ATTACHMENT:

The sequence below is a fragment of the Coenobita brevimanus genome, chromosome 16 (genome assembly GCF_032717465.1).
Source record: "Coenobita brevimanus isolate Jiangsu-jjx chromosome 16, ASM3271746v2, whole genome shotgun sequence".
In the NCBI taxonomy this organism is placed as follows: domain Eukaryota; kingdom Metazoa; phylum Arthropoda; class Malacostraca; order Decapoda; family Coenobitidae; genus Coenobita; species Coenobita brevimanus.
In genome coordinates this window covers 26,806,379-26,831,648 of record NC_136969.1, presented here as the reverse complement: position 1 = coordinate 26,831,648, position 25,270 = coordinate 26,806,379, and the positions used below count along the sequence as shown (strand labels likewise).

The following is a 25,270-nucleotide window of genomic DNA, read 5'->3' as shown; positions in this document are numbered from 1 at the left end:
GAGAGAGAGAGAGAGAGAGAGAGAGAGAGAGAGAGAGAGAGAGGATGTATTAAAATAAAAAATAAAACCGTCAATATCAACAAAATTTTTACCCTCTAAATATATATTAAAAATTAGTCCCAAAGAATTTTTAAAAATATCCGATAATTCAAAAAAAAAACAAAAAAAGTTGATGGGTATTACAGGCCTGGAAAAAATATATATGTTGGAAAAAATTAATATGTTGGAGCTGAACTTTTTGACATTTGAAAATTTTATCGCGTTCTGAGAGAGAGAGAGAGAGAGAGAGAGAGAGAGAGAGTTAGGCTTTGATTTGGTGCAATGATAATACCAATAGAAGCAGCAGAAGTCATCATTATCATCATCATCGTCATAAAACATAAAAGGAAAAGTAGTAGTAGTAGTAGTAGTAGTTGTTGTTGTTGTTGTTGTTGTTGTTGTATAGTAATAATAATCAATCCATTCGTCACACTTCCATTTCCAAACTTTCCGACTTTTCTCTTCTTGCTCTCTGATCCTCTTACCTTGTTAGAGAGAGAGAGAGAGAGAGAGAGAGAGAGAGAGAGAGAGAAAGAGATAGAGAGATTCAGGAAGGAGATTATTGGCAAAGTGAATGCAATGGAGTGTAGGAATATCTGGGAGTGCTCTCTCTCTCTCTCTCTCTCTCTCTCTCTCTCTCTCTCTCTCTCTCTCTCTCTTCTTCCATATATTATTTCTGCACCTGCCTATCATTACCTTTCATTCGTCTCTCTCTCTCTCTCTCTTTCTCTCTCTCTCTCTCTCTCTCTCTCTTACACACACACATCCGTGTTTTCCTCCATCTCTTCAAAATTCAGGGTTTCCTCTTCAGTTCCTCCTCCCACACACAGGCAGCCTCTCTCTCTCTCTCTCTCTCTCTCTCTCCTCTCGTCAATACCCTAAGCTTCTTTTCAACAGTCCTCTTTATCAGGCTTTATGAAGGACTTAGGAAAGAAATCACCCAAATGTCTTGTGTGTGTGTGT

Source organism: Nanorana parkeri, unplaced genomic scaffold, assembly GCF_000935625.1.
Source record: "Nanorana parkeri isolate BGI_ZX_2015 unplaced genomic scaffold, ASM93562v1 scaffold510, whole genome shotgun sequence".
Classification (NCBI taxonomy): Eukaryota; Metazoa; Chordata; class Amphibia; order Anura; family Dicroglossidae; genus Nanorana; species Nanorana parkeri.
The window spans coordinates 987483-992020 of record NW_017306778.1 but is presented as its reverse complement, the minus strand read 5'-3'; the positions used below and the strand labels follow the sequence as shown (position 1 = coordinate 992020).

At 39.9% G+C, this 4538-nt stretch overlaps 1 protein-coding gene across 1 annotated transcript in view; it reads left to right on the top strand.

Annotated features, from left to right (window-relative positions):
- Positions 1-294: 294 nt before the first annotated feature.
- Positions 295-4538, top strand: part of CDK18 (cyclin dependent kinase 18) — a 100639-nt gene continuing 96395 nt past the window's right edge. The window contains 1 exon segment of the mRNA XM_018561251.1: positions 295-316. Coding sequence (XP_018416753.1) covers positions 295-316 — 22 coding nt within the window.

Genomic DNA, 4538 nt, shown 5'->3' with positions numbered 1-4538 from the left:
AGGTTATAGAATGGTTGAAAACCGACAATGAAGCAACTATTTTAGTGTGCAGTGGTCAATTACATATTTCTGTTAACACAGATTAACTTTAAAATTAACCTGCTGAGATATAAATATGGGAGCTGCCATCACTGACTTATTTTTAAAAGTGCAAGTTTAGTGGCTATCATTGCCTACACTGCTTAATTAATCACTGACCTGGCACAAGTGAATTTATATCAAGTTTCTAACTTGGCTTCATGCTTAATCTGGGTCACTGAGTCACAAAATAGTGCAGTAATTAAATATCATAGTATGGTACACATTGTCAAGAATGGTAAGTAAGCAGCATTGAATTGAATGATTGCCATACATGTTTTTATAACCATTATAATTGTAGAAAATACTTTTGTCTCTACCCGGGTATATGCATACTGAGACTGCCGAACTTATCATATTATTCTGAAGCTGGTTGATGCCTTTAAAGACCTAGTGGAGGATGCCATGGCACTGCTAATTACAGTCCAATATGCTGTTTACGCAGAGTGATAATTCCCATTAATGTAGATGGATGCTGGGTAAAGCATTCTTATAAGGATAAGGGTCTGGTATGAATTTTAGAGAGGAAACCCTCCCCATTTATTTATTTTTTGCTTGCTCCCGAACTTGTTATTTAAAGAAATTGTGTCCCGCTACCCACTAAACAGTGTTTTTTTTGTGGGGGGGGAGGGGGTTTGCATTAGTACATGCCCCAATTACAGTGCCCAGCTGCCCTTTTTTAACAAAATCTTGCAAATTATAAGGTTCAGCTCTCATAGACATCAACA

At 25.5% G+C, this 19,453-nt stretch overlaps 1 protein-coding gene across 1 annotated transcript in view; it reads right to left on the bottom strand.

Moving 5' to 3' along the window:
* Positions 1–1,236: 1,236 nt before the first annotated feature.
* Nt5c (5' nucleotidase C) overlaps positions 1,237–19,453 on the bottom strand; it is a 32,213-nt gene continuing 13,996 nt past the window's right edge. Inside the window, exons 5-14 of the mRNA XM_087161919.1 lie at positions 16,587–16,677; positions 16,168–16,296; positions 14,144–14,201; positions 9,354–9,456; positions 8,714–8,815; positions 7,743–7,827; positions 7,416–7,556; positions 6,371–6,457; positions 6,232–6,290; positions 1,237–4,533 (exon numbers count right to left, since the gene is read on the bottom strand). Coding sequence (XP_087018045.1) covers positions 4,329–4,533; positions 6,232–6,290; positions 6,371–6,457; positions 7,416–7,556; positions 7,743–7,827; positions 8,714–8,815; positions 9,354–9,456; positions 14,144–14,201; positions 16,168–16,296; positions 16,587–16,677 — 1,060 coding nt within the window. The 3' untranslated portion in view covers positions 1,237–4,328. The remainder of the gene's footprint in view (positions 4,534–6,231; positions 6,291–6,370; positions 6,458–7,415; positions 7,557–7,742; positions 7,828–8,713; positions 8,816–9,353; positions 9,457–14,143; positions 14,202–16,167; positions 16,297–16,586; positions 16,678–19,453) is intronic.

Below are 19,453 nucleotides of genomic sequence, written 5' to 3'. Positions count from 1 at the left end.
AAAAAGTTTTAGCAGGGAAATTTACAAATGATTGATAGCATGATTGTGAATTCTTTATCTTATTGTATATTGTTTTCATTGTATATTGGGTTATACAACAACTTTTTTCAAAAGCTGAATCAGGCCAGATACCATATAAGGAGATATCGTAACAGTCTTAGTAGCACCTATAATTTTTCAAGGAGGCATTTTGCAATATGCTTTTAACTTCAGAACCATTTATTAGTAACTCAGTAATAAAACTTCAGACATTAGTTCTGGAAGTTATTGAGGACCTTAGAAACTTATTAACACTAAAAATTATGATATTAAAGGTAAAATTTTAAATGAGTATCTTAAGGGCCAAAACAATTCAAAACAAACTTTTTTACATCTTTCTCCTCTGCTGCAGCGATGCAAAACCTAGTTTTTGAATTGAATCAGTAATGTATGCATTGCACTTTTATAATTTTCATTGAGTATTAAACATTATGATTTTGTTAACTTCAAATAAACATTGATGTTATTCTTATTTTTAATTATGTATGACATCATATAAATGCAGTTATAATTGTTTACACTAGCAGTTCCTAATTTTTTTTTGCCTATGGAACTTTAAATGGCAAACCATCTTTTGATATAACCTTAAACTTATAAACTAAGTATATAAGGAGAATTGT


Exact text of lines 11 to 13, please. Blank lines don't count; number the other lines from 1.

At 39.9% G+C, this 4538-nt stretch overlaps 1 protein-coding gene across 1 annotated transcript in view; it reads left to right on the top strand.

Annotated features, from left to right (window-relative positions):
- Positions 1-294: 294 nt before the first annotated feature.